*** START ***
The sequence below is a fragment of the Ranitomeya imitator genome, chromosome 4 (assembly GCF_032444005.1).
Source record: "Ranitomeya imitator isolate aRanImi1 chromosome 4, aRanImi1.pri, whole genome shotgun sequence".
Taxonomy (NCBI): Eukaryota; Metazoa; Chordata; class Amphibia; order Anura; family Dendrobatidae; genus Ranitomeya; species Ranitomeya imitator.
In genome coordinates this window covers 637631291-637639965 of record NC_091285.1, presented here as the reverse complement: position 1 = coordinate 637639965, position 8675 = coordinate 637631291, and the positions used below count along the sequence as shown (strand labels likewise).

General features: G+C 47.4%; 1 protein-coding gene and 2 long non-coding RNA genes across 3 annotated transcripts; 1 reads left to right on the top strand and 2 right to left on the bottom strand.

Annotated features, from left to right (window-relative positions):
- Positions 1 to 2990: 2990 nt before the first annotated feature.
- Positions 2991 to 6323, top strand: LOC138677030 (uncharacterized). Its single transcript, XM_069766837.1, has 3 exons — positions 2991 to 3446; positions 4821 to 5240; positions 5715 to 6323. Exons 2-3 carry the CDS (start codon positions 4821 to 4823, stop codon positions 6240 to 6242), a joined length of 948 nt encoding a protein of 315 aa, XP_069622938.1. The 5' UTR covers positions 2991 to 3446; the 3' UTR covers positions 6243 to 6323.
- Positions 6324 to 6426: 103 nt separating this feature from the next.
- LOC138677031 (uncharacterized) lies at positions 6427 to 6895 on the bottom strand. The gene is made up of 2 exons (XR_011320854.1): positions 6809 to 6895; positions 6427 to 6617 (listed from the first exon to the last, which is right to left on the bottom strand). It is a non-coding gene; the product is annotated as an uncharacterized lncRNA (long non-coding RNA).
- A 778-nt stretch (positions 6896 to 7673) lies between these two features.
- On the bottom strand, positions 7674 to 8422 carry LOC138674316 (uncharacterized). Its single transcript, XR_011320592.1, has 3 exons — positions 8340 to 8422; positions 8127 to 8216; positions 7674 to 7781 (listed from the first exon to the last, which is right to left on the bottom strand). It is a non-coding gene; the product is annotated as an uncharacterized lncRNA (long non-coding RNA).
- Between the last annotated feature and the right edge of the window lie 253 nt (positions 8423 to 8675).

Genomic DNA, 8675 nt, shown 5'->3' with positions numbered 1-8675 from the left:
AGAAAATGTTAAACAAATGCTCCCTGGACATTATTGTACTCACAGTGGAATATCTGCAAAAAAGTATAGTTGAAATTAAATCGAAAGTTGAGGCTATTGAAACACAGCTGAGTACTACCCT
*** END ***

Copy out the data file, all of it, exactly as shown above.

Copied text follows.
The sequence below is a fragment of the Ranitomeya imitator genome, chromosome 4 (assembly GCF_032444005.1).
Source record: "Ranitomeya imitator isolate aRanImi1 chromosome 4, aRanImi1.pri, whole genome shotgun sequence".
Taxonomy (NCBI): Eukaryota; Metazoa; Chordata; class Amphibia; order Anura; family Dendrobatidae; genus Ranitomeya; species Ranitomeya imitator.
In genome coordinates this window covers 637631291-637639965 of record NC_091285.1, presented here as the reverse complement: position 1 = coordinate 637639965, position 8675 = coordinate 637631291, and the positions used below count along the sequence as shown (strand labels likewise).

General features: G+C 47.4%; 1 protein-coding gene and 2 long non-coding RNA genes across 3 annotated transcripts; 1 reads left to right on the top strand and 2 right to left on the bottom strand.

Annotated features, from left to right (window-relative positions):
- Positions 1 to 2990: 2990 nt before the first annotated feature.
- Positions 2991 to 6323, top strand: LOC138677030 (uncharacterized). Its single transcript, XM_069766837.1, has 3 exons — positions 2991 to 3446; positions 4821 to 5240; positions 5715 to 6323. Exons 2-3 carry the CDS (start codon positions 4821 to 4823, stop codon positions 6240 to 6242), a joined length of 948 nt encoding a protein of 315 aa, XP_069622938.1. The 5' UTR covers positions 2991 to 3446; the 3' UTR covers positions 6243 to 6323.
- Positions 6324 to 6426: 103 nt separating this feature from the next.
- LOC138677031 (uncharacterized) lies at positions 6427 to 6895 on the bottom strand. The gene is made up of 2 exons (XR_011320854.1): positions 6809 to 6895; positions 6427 to 6617 (listed from the first exon to the last, which is right to left on the bottom strand). It is a non-coding gene; the product is annotated as an uncharacterized lncRNA (long non-coding RNA).
- A 778-nt stretch (positions 6896 to 7673) lies between these two features.
- On the bottom strand, positions 7674 to 8422 carry LOC138674316 (uncharacterized). Its single transcript, XR_011320592.1, has 3 exons — positions 8340 to 8422; positions 8127 to 8216; positions 7674 to 7781 (listed from the first exon to the last, which is right to left on the bottom strand). It is a non-coding gene; the product is annotated as an uncharacterized lncRNA (long non-coding RNA).
- Between the last annotated feature and the right edge of the window lie 253 nt (positions 8423 to 8675).

Genomic DNA, 8675 nt, shown 5'->3' with positions numbered 1-8675 from the left:
AGAAAATGTTAAACAAATGCTCCCTGGACATTATTGTACTCACAGTGGAATATCTGCAAAAAAGTATAGTTGAAATTAAATCGAAAGTTGAGGCTATTGAAACACAGCTGAGTACTACCCT